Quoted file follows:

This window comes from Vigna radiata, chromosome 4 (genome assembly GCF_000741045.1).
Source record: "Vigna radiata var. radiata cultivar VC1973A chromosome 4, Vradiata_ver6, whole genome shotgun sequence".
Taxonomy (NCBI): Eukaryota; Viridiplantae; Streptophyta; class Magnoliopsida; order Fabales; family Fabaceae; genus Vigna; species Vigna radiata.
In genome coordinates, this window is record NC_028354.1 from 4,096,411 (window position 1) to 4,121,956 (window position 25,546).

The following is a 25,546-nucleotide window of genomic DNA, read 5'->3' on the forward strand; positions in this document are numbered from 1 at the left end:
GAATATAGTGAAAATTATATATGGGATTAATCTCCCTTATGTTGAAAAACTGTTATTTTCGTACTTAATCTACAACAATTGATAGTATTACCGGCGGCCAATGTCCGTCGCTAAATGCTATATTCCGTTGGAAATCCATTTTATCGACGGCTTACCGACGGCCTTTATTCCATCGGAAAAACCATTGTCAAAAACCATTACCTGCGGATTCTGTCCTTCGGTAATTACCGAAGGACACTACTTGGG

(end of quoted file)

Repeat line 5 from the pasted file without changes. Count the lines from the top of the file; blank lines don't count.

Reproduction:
The following is a 25,546-nucleotide window of genomic DNA, read 5'->3' on the forward strand; positions in this document are numbered from 1 at the left end: